Wednesday, June 13, 2007

Some hawk updates

One of the Green-Wood Cemetery kids

(Photo credit - Rob Jett)

Things seem to be working with my blog template, so I have a couple of notes then a hawk update.

I spent some time thinking about my experience watching the juvenile hawks, as well as, e-mailing a few people for their opinions. I now realize that it was wishful thinking, not rational thinking that lead me to the mistaken notion that the two hawks were the fledglings from the Ravine nest. For one thing, they were just too good at hunting.

I had been seen the young pair for a while, mostly near the Vale of Cashmere, but never very close up. It was primarily their approachability that made me think that they were this year’s birds. A received a very good explanation in a note I received from Bobby Horvath, a wildlife rehabilitator who works with hawks:

Hi Rob,

I would say that he's last year's offspring from the color of his cere, legs, eyes, and the mostly white wash of the chest area. Anything hatched this season would still have some blotching left on the chest at this early part of the year and the cere would appear greener and the legs would be more yellow, as opposed to a paler yellow.


Which brings me to another point. In my June 5th post I included an e-mail from Doug Gochfeld regarding a young Red-tailed Hawk at McCarren Park, in Brooklyn. My comment (or lack of) may have implied that it was a recently fledged hawk. That wasn’t my intention. I was only pointing out that there was a red-tail in that area. The photographs that Bruce Yolton subsequently took show a year old bird. A few people wrote to me regarding that point and Bobby mentioned it in his e-mail:

I have the same opinion on another bird theres pictures of a few weeks ago on your site described as a young bird from McCarren Park. It too would be a second year bird in my opinion. [...] It's tough telling from just the tail. The eye color transitions from 1st year to second to early adult to late adult. I've had 3rd year birds half red half brown tail and their eye color is split evenly from light brown to dark brow. Both hatch and second year birds have the brown tail just the the hatch years would appear a bit darker if you saw the 2 side by side for comparison.

Yesterday Chris Lyons sent me this e-mail regarding the triplets at Fordham University:



From: Christopher Lyons
Date: June 12, 2007 11:51:32 PM EDT
Subject: Almost empty nest, and an unexpected visitor

I left the campus today for an appointment elsewhere, knowing that both Lincoln Karim and Rich Fleisher were staking out Collins Hall, hoping to catch the third fledging (the first two having happened without any human witnesses we know of).

Earlier that day, trying to find out where the two fledged birds were, I came across a Striped Skunk, scurrying along the edge of Loyola Hall (the roof of which happens to be where Donegal Browne and I spotted the first fledge on Monday). Aside from a somewhat scraggly tail, he seemed perfectly healthy, and not particularly eager to spray anyone with his distinctive cologne. I had always figured we had a few skunks, but this was the first time I'd seen one at Fordham (well, I saw G. Gordon Liddy once, but that's a whole other story, and why malign NYC's only representative of the weasel family with such invidious comparisons?). He seemed to be checking the ground under the bushes for insects and such, casting an occasional wary glance in my direction, and making it hard for me to get a good picture. I doubt the hawks will bother him, and he's certainly no threat to them. But some other human denizens of the campus seemed a bit alarmed when they saw him. Perhaps Pepe will revert to nocturnal habits in future.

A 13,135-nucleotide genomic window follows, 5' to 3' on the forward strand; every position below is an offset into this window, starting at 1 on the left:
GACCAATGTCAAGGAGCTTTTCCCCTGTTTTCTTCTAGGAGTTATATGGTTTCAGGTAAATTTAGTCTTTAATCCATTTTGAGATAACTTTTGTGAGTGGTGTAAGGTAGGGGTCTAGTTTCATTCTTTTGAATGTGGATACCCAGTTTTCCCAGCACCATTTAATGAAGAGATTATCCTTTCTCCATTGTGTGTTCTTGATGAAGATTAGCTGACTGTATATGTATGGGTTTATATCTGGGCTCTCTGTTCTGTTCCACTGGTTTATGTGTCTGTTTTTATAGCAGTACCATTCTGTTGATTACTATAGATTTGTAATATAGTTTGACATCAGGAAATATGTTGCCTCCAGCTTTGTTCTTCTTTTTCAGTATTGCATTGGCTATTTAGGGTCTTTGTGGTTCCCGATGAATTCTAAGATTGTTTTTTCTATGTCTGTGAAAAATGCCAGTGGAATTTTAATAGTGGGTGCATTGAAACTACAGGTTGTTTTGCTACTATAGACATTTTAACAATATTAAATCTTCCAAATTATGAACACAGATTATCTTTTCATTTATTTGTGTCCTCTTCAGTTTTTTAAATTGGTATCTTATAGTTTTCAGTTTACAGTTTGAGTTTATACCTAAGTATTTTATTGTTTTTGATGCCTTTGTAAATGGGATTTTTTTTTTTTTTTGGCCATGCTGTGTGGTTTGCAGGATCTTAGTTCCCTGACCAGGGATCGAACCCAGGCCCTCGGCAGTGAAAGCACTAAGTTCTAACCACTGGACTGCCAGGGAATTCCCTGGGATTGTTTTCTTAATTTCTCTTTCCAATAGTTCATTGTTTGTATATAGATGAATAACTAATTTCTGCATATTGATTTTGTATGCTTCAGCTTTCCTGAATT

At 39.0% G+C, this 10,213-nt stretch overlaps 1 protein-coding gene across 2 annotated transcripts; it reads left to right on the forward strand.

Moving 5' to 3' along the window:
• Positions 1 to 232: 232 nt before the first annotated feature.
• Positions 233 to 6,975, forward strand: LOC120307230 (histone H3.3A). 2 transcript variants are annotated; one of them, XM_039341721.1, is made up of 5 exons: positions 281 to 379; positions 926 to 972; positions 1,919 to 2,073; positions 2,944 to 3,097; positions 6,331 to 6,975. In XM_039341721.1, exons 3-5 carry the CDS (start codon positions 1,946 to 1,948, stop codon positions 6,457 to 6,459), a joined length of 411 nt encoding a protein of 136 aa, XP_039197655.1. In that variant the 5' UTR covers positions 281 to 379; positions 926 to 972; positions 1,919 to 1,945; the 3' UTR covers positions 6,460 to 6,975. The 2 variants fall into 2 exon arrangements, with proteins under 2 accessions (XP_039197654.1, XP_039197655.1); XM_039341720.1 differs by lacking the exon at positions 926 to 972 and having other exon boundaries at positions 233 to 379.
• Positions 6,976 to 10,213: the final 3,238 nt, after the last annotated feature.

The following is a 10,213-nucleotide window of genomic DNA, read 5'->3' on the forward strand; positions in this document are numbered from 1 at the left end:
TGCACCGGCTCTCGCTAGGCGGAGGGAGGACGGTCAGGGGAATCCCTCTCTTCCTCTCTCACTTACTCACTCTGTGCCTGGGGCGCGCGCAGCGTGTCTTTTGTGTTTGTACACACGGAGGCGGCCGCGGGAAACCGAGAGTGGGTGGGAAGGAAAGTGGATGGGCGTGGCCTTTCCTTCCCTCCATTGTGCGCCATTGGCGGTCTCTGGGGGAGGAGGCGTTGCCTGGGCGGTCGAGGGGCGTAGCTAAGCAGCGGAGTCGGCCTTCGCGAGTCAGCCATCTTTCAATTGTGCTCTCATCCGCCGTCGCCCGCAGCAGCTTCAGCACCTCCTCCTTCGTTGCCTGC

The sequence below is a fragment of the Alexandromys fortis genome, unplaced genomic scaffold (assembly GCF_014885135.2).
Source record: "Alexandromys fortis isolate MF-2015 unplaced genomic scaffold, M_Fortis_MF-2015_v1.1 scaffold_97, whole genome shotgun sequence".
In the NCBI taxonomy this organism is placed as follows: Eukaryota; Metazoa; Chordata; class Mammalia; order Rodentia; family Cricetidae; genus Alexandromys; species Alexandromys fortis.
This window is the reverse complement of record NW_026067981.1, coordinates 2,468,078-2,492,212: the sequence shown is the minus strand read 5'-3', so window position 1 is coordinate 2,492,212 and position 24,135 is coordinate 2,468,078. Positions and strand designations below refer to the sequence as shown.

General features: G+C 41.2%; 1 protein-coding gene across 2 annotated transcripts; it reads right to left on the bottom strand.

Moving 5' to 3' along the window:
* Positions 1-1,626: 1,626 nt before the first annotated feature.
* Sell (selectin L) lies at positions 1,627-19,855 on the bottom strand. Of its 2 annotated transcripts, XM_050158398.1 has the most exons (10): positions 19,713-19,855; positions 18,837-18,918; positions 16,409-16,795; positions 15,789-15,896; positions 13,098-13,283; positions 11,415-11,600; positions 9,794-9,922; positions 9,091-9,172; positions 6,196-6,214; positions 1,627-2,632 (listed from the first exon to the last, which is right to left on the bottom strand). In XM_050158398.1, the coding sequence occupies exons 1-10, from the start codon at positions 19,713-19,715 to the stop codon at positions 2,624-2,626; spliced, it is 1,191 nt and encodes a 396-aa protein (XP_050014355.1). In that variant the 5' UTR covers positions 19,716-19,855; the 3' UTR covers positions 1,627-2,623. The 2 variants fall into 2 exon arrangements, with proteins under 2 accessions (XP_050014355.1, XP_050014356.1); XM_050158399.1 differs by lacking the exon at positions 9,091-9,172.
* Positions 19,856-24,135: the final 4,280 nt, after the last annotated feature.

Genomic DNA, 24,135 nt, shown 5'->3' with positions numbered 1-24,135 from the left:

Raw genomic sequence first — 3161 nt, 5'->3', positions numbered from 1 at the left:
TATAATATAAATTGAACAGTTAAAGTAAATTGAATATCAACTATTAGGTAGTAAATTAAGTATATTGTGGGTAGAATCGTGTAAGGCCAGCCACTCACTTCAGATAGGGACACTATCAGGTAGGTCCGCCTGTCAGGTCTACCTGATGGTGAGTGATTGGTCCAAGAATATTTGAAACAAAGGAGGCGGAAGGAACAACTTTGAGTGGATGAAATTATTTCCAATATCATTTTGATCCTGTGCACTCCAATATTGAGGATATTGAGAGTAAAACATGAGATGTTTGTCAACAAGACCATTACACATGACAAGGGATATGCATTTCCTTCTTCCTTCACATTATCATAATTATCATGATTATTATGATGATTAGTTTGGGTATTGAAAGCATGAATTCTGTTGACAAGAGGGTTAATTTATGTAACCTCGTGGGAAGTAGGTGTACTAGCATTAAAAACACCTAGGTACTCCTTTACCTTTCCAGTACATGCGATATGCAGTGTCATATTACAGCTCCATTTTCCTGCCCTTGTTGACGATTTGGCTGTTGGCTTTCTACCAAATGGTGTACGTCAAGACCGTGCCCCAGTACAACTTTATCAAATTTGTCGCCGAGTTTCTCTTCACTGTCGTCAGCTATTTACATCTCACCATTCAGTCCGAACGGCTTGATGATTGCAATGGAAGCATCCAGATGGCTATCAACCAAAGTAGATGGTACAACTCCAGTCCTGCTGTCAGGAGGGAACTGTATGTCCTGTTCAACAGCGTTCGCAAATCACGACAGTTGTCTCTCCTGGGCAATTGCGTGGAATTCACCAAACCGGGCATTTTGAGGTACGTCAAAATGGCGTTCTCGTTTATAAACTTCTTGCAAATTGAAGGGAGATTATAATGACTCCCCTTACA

(Photo credit - Christopher Lyons)


No question, the fledges from Collins have happened earlier than the fledges from the tree nest they used in 2005. And for some reason, the fledglings this year are taking a lot less time to put some distance between themselves and their former nursery. What I don't know is why. But then again, I hardly ever do.



And this is a follow up from Rich Fleisher:

Date: June 12, 2007 10:00:18 PM EDT

Update on the Fordham Hawks

As of today, Tuesday, two of the eyases have successfully fledged. Not only have they fledged but they are not at all cautious in trying out their new found skill. They could be spotted on top of several different buildings around campus that are not proximate to the nest building. Very different from last year, when the first week of fledging consisted of flying to the trees nearby Collins Hall (where the nest is located). I suspect that the third, who spent much of today whining each time one of the other Hawks flew by will be fledging very soon (Wednesday or Thursday).









(Photo credit - Richard Fleisher)

Finally, in Green-Wood Cemetery, Marge has been watching the two fledglings make regular flights, including back to the nest. With Junior providing a constant stream of food, they’ve become total slackers, returning to the nest for handouts. Since her first nest in 2002, Big Mama has raised 5 broods (“Baby Huey”, the single hatchling from last year, was so large that I think he qualifies as a brood). This is the first time that I’ve seen fledglings returning to the nest. It is possible that the parent could have a strategy. Unlike other locations, the nest is located in a section of the cemetery where trees are pretty spread out. Their flights to the closest trees from the nest average between 55 and 75 yards. Beyond that perimeter the tree cover is more dense. By bringing the food to the nest, it does force them to fly a fair distance. Maybe over the next few days, once he thinks they are ready, the food enticements will get farther from the nest and into the “forest”.

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